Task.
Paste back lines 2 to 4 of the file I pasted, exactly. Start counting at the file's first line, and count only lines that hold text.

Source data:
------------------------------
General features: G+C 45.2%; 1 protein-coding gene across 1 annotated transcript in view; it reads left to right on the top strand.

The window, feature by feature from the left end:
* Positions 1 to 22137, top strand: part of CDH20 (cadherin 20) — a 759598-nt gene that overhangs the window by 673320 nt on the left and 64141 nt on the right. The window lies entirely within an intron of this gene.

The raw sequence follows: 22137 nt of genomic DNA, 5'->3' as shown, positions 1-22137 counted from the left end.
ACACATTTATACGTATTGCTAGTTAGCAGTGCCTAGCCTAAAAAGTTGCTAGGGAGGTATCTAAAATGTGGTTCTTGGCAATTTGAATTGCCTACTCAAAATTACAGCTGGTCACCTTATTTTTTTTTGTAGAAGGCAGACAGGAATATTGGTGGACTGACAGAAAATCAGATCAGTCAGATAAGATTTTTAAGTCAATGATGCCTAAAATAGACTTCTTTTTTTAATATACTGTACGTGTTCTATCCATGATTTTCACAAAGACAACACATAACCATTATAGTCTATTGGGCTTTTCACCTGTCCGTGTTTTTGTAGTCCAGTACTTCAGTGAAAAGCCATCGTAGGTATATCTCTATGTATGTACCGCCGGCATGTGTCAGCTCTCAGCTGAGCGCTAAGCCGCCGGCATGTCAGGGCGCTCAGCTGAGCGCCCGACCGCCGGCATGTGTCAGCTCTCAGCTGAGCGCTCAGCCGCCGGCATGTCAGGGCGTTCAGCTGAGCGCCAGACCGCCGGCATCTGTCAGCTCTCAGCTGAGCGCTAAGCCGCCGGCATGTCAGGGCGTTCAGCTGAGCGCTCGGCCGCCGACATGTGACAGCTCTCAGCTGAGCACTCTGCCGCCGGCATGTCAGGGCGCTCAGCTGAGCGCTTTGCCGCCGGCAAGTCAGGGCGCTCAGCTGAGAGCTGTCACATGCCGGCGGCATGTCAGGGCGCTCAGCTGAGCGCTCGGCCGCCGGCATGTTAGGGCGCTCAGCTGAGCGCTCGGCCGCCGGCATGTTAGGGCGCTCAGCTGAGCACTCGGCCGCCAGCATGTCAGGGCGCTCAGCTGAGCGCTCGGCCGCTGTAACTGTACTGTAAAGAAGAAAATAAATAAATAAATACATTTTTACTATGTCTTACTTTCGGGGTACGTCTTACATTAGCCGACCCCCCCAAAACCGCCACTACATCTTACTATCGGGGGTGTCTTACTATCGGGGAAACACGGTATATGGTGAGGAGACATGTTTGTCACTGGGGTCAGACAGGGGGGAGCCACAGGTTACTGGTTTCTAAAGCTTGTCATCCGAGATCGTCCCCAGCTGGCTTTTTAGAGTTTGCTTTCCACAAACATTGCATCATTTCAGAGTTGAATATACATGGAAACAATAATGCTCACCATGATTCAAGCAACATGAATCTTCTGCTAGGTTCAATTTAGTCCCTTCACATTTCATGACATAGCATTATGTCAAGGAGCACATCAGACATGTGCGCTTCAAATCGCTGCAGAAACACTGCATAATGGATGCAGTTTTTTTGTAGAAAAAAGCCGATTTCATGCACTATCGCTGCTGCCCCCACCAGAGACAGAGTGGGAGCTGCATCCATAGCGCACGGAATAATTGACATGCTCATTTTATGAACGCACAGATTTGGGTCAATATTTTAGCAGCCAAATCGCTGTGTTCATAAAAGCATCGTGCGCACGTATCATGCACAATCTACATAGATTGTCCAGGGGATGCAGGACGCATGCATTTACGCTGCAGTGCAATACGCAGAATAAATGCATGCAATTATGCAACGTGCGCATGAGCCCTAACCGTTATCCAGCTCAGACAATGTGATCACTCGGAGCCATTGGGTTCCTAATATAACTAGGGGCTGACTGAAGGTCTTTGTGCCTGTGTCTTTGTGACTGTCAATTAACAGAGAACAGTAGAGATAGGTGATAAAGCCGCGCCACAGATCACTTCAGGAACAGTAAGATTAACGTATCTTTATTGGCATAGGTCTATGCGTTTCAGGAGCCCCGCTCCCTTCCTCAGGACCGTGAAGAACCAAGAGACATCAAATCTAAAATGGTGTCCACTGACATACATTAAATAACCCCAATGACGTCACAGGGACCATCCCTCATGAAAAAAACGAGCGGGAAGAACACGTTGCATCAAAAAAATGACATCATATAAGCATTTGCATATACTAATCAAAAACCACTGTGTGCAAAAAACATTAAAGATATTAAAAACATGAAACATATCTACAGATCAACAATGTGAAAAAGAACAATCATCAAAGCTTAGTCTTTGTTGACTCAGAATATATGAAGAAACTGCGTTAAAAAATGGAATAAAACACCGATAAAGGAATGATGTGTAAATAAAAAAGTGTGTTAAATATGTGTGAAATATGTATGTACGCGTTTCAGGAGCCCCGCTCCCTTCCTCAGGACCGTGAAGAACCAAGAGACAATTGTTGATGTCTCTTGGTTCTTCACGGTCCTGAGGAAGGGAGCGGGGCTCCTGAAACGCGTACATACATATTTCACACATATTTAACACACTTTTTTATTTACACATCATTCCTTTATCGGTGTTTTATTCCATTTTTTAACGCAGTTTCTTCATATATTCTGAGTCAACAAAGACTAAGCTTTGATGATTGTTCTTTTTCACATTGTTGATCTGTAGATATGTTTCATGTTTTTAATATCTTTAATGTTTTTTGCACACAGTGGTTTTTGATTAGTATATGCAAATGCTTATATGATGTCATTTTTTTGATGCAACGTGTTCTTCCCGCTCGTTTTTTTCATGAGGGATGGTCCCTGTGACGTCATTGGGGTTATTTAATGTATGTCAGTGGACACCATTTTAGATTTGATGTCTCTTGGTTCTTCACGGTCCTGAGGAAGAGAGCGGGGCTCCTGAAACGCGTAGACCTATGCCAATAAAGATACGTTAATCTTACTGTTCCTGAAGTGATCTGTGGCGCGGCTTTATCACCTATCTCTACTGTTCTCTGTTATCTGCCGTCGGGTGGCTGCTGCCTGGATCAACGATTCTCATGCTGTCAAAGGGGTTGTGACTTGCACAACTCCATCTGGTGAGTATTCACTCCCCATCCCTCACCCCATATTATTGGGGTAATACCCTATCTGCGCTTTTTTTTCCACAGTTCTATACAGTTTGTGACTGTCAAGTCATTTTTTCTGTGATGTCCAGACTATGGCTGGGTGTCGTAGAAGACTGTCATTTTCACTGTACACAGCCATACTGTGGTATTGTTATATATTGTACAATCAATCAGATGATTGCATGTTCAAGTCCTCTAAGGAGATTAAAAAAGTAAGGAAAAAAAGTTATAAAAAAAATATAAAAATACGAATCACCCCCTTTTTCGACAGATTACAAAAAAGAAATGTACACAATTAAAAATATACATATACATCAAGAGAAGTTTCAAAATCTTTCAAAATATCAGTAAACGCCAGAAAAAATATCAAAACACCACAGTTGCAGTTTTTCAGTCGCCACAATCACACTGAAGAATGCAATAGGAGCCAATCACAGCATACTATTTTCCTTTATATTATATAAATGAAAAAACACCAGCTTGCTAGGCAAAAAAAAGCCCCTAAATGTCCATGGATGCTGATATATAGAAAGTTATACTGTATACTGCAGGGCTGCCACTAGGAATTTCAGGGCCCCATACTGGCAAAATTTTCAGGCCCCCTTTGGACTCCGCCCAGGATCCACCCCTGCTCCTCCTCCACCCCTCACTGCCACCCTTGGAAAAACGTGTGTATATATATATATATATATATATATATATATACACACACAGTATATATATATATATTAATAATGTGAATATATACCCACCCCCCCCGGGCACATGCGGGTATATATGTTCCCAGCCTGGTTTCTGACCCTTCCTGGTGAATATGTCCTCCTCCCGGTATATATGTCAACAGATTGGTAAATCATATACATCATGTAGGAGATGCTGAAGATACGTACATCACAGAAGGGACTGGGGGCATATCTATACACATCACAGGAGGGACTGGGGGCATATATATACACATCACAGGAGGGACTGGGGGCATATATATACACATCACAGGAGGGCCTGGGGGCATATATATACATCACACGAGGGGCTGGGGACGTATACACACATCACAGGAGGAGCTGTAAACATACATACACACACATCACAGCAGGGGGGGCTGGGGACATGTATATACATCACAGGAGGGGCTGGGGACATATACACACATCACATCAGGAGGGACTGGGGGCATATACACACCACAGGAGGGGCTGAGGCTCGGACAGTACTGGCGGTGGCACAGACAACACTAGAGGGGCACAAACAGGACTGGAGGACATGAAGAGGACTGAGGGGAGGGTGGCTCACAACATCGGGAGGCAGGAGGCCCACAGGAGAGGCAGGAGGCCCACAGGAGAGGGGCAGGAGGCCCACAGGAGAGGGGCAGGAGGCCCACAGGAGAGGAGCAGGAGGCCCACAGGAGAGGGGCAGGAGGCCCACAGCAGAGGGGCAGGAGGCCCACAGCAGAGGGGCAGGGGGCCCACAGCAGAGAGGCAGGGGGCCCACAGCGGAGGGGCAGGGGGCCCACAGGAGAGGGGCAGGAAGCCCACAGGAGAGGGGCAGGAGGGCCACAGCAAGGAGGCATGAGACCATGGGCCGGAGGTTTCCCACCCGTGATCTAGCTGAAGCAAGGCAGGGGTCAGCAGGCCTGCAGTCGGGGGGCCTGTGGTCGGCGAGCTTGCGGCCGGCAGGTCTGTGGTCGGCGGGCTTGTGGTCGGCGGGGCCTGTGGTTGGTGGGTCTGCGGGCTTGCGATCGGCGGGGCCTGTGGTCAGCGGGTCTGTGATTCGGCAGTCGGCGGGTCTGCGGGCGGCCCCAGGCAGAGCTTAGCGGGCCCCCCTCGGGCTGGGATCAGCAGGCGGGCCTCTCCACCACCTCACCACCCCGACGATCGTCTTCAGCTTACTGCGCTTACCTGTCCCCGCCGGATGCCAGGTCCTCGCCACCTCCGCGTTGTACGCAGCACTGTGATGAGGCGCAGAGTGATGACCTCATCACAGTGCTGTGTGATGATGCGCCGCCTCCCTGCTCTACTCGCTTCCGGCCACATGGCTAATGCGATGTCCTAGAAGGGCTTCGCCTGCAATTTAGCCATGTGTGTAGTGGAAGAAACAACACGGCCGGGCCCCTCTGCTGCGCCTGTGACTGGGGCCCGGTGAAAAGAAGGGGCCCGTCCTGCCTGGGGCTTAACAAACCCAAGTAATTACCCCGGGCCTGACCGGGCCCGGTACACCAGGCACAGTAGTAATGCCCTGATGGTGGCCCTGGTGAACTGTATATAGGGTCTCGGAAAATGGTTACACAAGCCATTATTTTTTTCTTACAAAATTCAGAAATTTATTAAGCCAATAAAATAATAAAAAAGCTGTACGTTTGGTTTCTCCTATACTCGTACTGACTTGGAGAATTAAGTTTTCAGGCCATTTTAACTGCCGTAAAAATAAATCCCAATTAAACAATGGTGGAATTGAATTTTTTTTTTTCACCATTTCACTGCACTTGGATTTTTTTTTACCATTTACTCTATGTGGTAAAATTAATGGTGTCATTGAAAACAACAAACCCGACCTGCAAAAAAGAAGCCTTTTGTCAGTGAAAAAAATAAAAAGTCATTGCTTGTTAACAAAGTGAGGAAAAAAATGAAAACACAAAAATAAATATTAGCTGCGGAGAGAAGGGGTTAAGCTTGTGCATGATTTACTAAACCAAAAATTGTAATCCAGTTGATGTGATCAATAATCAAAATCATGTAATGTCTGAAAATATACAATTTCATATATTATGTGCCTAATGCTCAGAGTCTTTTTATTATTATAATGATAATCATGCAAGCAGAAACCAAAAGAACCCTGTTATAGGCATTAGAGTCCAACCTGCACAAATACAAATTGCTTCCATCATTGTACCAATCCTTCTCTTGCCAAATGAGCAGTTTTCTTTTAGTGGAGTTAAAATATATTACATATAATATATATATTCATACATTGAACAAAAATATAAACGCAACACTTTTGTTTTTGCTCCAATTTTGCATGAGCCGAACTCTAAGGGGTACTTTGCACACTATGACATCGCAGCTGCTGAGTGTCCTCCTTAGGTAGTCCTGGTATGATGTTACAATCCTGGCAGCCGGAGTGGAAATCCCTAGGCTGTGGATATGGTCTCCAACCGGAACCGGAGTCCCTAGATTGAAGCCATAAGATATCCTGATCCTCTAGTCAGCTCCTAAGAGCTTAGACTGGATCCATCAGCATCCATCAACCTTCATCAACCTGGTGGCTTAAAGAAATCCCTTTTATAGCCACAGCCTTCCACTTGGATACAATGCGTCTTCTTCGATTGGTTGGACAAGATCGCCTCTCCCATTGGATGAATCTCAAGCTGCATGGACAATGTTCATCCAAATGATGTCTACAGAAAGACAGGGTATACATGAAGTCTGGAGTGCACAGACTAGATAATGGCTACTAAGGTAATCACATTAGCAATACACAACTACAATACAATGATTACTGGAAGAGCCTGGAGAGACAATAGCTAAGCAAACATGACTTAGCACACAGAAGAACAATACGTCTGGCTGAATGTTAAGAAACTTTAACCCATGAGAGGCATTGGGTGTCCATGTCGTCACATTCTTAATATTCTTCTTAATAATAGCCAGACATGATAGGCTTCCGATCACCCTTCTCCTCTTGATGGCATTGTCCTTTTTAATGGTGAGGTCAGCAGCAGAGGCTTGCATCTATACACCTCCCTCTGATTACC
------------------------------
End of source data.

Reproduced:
The window, feature by feature from the left end:
* Positions 1 to 22137, top strand: part of CDH20 (cadherin 20) — a 759598-nt gene that overhangs the window by 673320 nt on the left and 64141 nt on the right. The window lies entirely within an intron of this gene.

The raw sequence follows: 22137 nt of genomic DNA, 5'->3' as shown, positions 1-22137 counted from the left end.